Thursday, June 28, 2012

Keeping the Good News to Ourselves

This past April marked the 100th anniversary of the sinking of the Titanic.  Interestingly, many young people were surprised to learn that the Titanic was a real ship that really sank, instead of simply a movie plot device.  In reality, over 1500 people died that night in the icy waters of the North Atlantic.  Greg Asimakopolous writes: “Although the death toll was staggering, the greater tragedy was that many more people could have been rescued. The Titanic was certified to offer lifeboat space to 1,178 people. But of the twenty lifeboats lowered overboard, only a few were filled to capacity. Several were less than half full. For instance, the first lifeboat lowered, boat seven, had room for 65 people, yet just 28 boarded. Boat five left with 24 spaces unfilled. Lifeboat nine left with 26 out of 65 paces unfilled. Lifeboat one could accommodate 40 people but left the Titanic with only 12 people on board. In all, only 711 passengers and crew were rescued, while 40 percent of the total lifeboat spaces remained unfilled. Meanwhile, hundreds of people floated in the open water wearing life jackets near the twenty unfilled lifeboats. Only one of the vessels went back in search of other survivors. The rest (with room to spare) remained at a safe distance observing the horrific scene, comforting one another, and praising God they'd been spared.”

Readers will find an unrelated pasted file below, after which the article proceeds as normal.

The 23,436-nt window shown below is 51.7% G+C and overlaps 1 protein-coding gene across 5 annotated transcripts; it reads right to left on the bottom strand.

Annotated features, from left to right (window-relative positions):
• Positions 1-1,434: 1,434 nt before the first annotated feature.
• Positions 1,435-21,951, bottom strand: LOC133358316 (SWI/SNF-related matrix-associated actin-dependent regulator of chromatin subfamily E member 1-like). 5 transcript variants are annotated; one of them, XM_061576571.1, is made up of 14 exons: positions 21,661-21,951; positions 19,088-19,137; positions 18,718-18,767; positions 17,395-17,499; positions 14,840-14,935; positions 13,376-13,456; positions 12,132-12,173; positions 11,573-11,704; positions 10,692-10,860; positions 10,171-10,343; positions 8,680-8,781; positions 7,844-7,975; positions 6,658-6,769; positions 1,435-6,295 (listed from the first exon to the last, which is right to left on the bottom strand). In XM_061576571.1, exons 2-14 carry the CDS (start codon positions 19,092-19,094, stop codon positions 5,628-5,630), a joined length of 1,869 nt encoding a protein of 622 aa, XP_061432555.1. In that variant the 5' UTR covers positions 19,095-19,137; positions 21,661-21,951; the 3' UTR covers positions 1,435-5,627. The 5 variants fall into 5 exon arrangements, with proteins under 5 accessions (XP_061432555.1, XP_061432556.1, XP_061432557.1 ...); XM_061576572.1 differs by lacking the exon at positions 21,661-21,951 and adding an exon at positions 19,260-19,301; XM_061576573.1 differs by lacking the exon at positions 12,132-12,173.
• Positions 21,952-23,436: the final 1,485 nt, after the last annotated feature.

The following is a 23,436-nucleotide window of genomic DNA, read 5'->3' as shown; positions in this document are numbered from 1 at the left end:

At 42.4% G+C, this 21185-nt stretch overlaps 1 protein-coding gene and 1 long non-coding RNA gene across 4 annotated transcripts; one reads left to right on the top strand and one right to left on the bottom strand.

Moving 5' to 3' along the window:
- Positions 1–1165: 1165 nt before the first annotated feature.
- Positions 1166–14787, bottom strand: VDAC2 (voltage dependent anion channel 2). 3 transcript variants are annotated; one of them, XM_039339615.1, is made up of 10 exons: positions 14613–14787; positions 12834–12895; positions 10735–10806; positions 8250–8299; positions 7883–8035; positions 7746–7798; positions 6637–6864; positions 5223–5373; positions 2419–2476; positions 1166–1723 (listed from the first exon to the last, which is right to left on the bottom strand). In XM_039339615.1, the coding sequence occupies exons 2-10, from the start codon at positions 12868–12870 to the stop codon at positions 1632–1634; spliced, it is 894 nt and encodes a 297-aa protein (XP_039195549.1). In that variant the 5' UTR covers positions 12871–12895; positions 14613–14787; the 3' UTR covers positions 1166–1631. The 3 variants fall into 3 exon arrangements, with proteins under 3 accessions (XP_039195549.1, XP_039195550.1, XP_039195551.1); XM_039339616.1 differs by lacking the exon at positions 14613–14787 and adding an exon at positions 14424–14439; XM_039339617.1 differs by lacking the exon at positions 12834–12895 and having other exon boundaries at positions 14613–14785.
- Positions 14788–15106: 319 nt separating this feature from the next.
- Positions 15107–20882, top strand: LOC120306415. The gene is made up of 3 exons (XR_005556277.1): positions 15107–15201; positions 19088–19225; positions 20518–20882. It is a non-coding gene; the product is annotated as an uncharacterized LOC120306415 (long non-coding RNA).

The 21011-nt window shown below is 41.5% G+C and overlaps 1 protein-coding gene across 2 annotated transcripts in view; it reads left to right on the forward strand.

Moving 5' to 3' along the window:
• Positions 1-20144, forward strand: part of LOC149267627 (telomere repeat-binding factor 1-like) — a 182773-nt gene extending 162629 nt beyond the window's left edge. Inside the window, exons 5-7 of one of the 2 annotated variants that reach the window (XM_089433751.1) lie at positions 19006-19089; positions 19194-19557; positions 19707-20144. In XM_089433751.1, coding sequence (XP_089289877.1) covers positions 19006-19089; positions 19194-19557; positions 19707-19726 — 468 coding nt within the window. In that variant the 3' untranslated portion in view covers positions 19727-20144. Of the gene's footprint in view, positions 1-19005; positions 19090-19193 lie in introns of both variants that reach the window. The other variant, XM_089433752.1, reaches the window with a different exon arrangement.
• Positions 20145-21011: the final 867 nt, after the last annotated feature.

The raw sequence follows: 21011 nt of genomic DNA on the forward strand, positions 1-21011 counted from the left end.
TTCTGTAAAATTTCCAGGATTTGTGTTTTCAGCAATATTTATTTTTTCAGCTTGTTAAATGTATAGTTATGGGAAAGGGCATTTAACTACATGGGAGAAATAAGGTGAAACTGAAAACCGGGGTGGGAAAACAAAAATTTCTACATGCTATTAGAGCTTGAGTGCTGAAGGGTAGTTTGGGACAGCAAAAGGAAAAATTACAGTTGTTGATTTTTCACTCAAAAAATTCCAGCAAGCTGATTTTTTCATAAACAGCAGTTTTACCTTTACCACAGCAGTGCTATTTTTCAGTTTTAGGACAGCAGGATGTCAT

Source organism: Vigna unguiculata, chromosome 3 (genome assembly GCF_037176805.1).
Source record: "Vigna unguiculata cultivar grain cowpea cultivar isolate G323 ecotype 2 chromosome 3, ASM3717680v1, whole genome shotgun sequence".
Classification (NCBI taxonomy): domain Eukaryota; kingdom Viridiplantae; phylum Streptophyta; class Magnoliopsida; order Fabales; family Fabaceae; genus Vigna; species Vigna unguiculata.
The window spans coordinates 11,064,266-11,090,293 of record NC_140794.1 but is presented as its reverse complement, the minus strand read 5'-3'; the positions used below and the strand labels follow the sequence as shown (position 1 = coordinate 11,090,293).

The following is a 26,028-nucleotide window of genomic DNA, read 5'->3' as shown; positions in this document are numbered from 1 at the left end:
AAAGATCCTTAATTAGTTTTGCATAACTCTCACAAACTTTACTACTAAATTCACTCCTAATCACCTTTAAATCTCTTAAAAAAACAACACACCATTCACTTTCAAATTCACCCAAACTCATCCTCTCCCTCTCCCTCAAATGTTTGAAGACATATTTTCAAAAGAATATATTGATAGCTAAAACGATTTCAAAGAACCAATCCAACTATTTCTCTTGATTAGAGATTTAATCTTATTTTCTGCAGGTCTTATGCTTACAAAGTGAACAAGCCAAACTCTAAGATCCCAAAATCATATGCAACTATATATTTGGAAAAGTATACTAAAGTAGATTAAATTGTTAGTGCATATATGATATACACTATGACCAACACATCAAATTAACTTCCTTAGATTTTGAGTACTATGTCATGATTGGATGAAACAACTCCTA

I am sure the people in those lifeboats had their reasons for not doing more to save their fellow passengers.  But mostly it came down to ignorance and fear; Ignorance, in that many of the crewmen falsely believed that if they filled the lifeboats to capacity, they would break in two when they were lowered.  And fear, in that they were afraid that if they went back to help the hundreds of poor souls thrashing helplessly in the water, they would be swamped and sink themselves.  Today, I want to talk about the possibility that many of us are guilty of the same ignorance and fear, and that the ultimate eternal cost is even greater than it was the terrible night the Titanic sank.  In our Bible reading plan as part of the Radical Experiment, we come next week to the stories of Elisha, which give me lots of great stuff to choose from in preaching; the hard part has been limiting myself to just one story, one passage, per week.  This Sunday we’re going to look at an event that could have been far more tragic than the Titanic, but turned out far differently.  We will focus on a small subplot to that story, about four obscure men who became unlikely heroes (2 Kings 7:3-9).  I’ll take some time to unpack that story for you.  Then I will talk about the excuses we often use for behaving more like the survivors of the Titanic than like the men we’re reading about today.

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